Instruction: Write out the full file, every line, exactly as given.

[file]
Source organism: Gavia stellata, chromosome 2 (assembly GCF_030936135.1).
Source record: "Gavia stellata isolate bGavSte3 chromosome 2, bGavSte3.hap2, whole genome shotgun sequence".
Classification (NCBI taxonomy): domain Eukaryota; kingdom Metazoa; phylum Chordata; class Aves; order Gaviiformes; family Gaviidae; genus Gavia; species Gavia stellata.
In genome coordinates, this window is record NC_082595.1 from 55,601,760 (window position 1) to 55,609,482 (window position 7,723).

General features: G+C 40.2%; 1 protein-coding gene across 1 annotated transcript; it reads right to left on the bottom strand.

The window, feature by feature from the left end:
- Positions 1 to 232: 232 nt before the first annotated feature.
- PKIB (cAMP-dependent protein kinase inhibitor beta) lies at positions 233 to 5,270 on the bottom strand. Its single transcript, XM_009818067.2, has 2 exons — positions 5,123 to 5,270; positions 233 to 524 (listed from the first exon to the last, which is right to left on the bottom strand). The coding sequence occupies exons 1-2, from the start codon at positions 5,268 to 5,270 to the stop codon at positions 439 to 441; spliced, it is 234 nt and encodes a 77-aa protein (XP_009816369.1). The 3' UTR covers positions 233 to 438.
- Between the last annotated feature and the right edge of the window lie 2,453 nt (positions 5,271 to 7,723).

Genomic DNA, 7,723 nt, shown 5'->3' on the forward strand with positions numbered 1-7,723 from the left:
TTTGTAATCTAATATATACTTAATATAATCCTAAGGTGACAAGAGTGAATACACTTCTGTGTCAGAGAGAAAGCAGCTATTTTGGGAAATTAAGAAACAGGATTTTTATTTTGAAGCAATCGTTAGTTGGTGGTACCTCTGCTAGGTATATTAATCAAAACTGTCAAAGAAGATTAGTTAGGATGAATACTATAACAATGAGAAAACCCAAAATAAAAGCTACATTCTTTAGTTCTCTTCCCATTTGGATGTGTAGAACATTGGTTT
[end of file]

Source organism: Gavia stellata, chromosome 2 (assembly GCF_030936135.1).
Source record: "Gavia stellata isolate bGavSte3 chromosome 2, bGavSte3.hap2, whole genome shotgun sequence".
Classification (NCBI taxonomy): domain Eukaryota; kingdom Metazoa; phylum Chordata; class Aves; order Gaviiformes; family Gaviidae; genus Gavia; species Gavia stellata.
In genome coordinates, this window is record NC_082595.1 from 55,601,760 (window position 1) to 55,609,482 (window position 7,723).

General features: G+C 40.2%; 1 protein-coding gene across 1 annotated transcript; it reads right to left on the bottom strand.

The window, feature by feature from the left end:
- Positions 1 to 232: 232 nt before the first annotated feature.
- PKIB (cAMP-dependent protein kinase inhibitor beta) lies at positions 233 to 5,270 on the bottom strand. Its single transcript, XM_009818067.2, has 2 exons — positions 5,123 to 5,270; positions 233 to 524 (listed from the first exon to the last, which is right to left on the bottom strand). The coding sequence occupies exons 1-2, from the start codon at positions 5,268 to 5,270 to the stop codon at positions 439 to 441; spliced, it is 234 nt and encodes a 77-aa protein (XP_009816369.1). The 3' UTR covers positions 233 to 438.
- Between the last annotated feature and the right edge of the window lie 2,453 nt (positions 5,271 to 7,723).

Genomic DNA, 7,723 nt, shown 5'->3' on the forward strand with positions numbered 1-7,723 from the left:
TTTGTAATCTAATATATACTTAATATAATCCTAAGGTGACAAGAGTGAATACACTTCTGTGTCAGAGAGAAAGCAGCTATTTTGGGAAATTAAGAAACAGGATTTTTATTTTGAAGCAATCGTTAGTTGGTGGTACCTCTGCTAGGTATATTAATCAAAACTGTCAAAGAAGATTAGTTAGGATGAATACTATAACAATGAGAAAACCCAAAATAAAAGCTACATTCTTTAGTTCTCTTCCCATTTGGATGTGTAGAACATTGGTTT